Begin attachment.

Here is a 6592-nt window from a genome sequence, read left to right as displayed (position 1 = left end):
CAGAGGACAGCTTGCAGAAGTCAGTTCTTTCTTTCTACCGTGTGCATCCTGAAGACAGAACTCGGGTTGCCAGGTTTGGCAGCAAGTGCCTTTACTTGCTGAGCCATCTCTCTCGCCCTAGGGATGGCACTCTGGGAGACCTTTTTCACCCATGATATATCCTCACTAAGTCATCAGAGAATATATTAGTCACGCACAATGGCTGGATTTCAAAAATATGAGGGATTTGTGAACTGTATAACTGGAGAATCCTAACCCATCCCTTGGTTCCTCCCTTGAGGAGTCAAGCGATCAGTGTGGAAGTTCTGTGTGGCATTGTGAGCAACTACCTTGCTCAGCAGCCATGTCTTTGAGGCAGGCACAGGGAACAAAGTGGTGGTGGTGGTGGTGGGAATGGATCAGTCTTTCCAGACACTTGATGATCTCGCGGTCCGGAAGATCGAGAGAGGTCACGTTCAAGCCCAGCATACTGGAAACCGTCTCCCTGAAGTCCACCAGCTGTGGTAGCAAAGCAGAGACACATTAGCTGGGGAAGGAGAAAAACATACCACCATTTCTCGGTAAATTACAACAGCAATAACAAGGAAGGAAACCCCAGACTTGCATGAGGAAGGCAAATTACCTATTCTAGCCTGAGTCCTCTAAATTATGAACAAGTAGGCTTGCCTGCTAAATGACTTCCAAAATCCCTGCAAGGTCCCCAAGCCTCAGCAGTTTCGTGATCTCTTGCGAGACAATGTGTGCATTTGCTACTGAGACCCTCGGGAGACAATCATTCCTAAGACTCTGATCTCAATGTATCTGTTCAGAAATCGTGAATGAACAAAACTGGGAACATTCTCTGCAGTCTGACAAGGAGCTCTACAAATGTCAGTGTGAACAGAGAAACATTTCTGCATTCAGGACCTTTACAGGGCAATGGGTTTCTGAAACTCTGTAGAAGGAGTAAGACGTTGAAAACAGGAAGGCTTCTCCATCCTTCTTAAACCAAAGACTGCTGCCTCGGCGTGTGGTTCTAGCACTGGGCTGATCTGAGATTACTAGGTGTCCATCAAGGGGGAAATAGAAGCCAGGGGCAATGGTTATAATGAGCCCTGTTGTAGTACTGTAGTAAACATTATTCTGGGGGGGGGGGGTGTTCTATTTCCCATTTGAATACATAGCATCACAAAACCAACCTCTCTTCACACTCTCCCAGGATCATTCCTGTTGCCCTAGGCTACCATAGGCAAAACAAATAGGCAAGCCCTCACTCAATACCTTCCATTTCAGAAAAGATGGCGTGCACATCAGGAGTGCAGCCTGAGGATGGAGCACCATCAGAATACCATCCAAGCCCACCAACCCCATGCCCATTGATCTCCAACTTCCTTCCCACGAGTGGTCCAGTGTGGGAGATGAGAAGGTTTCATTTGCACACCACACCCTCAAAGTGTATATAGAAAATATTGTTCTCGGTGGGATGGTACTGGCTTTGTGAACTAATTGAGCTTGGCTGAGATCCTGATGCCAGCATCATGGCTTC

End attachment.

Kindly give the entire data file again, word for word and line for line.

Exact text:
Here is a 6592-nt window from a genome sequence, read left to right as displayed (position 1 = left end):
CAGAGGACAGCTTGCAGAAGTCAGTTCTTTCTTTCTACCGTGTGCATCCTGAAGACAGAACTCGGGTTGCCAGGTTTGGCAGCAAGTGCCTTTACTTGCTGAGCCATCTCTCTCGCCCTAGGGATGGCACTCTGGGAGACCTTTTTCACCCATGATATATCCTCACTAAGTCATCAGAGAATATATTAGTCACGCACAATGGCTGGATTTCAAAAATATGAGGGATTTGTGAACTGTATAACTGGAGAATCCTAACCCATCCCTTGGTTCCTCCCTTGAGGAGTCAAGCGATCAGTGTGGAAGTTCTGTGTGGCATTGTGAGCAACTACCTTGCTCAGCAGCCATGTCTTTGAGGCAGGCACAGGGAACAAAGTGGTGGTGGTGGTGGTGGGAATGGATCAGTCTTTCCAGACACTTGATGATCTCGCGGTCCGGAAGATCGAGAGAGGTCACGTTCAAGCCCAGCATACTGGAAACCGTCTCCCTGAAGTCCACCAGCTGTGGTAGCAAAGCAGAGACACATTAGCTGGGGAAGGAGAAAAACATACCACCATTTCTCGGTAAATTACAACAGCAATAACAAGGAAGGAAACCCCAGACTTGCATGAGGAAGGCAAATTACCTATTCTAGCCTGAGTCCTCTAAATTATGAACAAGTAGGCTTGCCTGCTAAATGACTTCCAAAATCCCTGCAAGGTCCCCAAGCCTCAGCAGTTTCGTGATCTCTTGCGAGACAATGTGTGCATTTGCTACTGAGACCCTCGGGAGACAATCATTCCTAAGACTCTGATCTCAATGTATCTGTTCAGAAATCGTGAATGAACAAAACTGGGAACATTCTCTGCAGTCTGACAAGGAGCTCTACAAATGTCAGTGTGAACAGAGAAACATTTCTGCATTCAGGACCTTTACAGGGCAATGGGTTTCTGAAACTCTGTAGAAGGAGTAAGACGTTGAAAACAGGAAGGCTTCTCCATCCTTCTTAAACCAAAGACTGCTGCCTCGGCGTGTGGTTCTAGCACTGGGCTGATCTGAGATTACTAGGTGTCCATCAAGGGGGAAATAGAAGCCAGGGGCAATGGTTATAATGAGCCCTGTTGTAGTACTGTAGTAAACATTATTCTGGGGGGGGGGGGTGTTCTATTTCCCATTTGAATACATAGCATCACAAAACCAACCTCTCTTCACACTCTCCCAGGATCATTCCTGTTGCCCTAGGCTACCATAGGCAAAACAAATAGGCAAGCCCTCACTCAATACCTTCCATTTCAGAAAAGATGGCGTGCACATCAGGAGTGCAGCCTGAGGATGGAGCACCATCAGAATACCATCCAAGCCCACCAACCCCATGCCCATTGATCTCCAACTTCCTTCCCACGAGTGGTCCAGTGTGGGAGATGAGAAGGTTTCATTTGCACACCACACCCTCAAAGTGTATATAGAAAATATTGTTCTCGGTGGGATGGTACTGGCTTTGTGAACTAATTGAGCTTGGCTGAGATCCTGATGCCAGCATCATGGCTTC